The other day, what I anticipated as a quick visit to the bank turned into a long wait at the bank manager's desk — a one-and-a-half-hour wait while he made calls and conferred with other bank employees. Boring to say the least. I began indulging in a habit I formed during my oh-so-numerous years as an internal auditor. I was unconsciously observing what was going on around me.
The unconscious became conscious when I noticed the bank manager go into a secured area. Entrance required inputting a code into a keypad. A relatively straightforward control; one would expect no less in a bank environment. However, I noticed that, as the manager entered the code with his right hand, he placed his left hand over the pad so no one could see the number he was entering.
I don't think I've ever seen anyone use that particular approach. And, in the high-risk environment of a bank, that's not a bad practice. Which led to my wondering what other employees were doing — how were they ensuring security was maintained as they entered the magic number? I began paying attention to everyone that passed through that door. (Did I mention I was bored?) As far as I could tell, no one else put their hand over the numbers. But the reason I couldn't tell was that every one of them, one way or another, was blocking the line-of-sight with their bodies.
Bottom line, if I had been so inclined, I could not have discerned the number through observation.
A common control strengthened by the employees' extra diligence. Had they been trained in such actions? Was this a natural action? Or was I lucky enough to be visiting on "National Don't Let Anyone See Your Keypad Day"?
Do you know how to get to Carnegie Hall? Practice. (Insert rimshot here.)
Do you know how to become a better internal auditor? Practice. (Skip rimshot.)
It is obvious that we become better internal auditors the more we practice the skills of the profession. But we hamstring ourselves by thinking that such practice has to come either on-the-job or in the classroom/seminar room/lunch-with-the-local-IIA-chapter room. We seem blind to the opportunities that abound by just paying attention as we live our lives.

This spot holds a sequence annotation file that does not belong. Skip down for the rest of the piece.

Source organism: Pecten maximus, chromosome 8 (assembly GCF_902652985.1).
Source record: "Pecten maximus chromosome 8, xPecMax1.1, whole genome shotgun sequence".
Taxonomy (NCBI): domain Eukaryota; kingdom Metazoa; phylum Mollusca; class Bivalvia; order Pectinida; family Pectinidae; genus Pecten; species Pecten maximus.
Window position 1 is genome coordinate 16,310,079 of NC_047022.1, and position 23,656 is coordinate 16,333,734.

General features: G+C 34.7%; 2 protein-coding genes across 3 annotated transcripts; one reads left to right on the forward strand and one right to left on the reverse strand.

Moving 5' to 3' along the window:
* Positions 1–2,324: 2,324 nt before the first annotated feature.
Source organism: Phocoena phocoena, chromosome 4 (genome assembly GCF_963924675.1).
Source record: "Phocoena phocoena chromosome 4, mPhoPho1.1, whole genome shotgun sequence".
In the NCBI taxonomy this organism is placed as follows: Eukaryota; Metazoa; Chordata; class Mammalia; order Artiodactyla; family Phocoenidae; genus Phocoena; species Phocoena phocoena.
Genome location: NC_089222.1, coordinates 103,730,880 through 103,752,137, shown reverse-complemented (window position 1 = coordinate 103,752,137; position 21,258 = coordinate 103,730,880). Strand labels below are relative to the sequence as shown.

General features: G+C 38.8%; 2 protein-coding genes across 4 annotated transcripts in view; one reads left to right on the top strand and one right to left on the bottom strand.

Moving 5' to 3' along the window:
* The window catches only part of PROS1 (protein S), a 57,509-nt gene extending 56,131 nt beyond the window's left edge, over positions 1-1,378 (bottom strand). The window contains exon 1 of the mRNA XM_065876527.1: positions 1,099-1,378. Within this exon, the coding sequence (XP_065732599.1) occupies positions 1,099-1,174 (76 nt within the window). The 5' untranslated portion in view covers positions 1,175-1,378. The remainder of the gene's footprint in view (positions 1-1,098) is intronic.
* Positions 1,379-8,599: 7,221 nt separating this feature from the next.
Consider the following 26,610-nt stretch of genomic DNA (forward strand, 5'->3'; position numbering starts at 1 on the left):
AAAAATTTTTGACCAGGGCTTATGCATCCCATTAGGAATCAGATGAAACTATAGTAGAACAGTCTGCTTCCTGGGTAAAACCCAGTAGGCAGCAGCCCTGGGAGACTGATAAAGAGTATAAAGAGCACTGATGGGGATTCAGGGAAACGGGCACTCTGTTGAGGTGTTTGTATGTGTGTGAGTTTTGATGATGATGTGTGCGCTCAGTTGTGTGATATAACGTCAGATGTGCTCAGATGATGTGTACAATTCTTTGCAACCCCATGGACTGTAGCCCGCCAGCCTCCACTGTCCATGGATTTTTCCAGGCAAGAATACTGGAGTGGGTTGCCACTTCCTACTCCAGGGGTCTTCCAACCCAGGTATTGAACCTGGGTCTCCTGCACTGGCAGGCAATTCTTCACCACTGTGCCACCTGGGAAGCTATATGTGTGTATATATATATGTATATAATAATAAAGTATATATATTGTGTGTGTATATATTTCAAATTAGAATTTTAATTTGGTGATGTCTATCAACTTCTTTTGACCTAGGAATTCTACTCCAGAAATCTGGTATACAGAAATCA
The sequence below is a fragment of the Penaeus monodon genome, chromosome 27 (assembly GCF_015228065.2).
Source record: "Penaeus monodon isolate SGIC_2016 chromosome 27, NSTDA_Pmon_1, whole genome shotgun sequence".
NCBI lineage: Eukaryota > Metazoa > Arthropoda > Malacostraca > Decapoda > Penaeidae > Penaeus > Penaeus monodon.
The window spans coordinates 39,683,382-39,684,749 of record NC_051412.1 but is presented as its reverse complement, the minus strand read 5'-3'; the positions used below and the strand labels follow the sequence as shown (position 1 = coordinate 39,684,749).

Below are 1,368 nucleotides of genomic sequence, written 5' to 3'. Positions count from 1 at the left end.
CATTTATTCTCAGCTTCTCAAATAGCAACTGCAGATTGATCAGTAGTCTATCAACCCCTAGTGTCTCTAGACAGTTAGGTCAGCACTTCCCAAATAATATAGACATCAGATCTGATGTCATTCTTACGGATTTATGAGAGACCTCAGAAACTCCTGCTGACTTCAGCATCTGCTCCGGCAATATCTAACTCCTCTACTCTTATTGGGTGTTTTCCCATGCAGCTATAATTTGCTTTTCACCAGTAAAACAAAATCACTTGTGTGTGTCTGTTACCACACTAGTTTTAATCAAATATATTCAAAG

We all have experienced the frustrations of innumerable processes that drive us crazy, make no sense, and are begging for a massive overhaul. At the same time, if we are willing to look, there are processes so streamlined and perfected we barely notice them.
As you go through your day, start paying attention to what works and what doesn't. As you drive to work, sit in on the Zoom meeting, make lunch, go through the drive-through, watch the barista barist, watch the cashier handle transactions, wait in line at TSA, examine the inefficient layout of the hotel room where you planned to work that evening, try to remember a password you set up a year ago, try to find a password you wrote down a year ago, try to reset a password you set up a year ago, sit on hold while listening to a recording expound on the importance of your call, fill out forms for a doctor that not only match the ones you filled out six months ago but ask for the same information on every page, wait for … Sorry, I seem to have gone off on a few personal diatribes here.
As you experience and examine life, pay attention to what is going on around you. Look for what is going wrong. And just as importantly, what is going right. It's not your audit. It's not your review. It's not your consulting project. It's not your circus. It's not your monkey. But it is a chance to practice.
It is observation and analysis. It is critical thinking. It is seeing solutions — existing and potential. It is taking specific and positive action to enhance skills that will make you a better auditor.
And, once you get in the habit, you will find yourself doing it all the time, including when you are doing audit work.
But that is just one of the skills that make up a good auditor. There are more out there, and some of those can also be honed in daily life. Next time, a few more practice points that will get us to Carnegie Hall.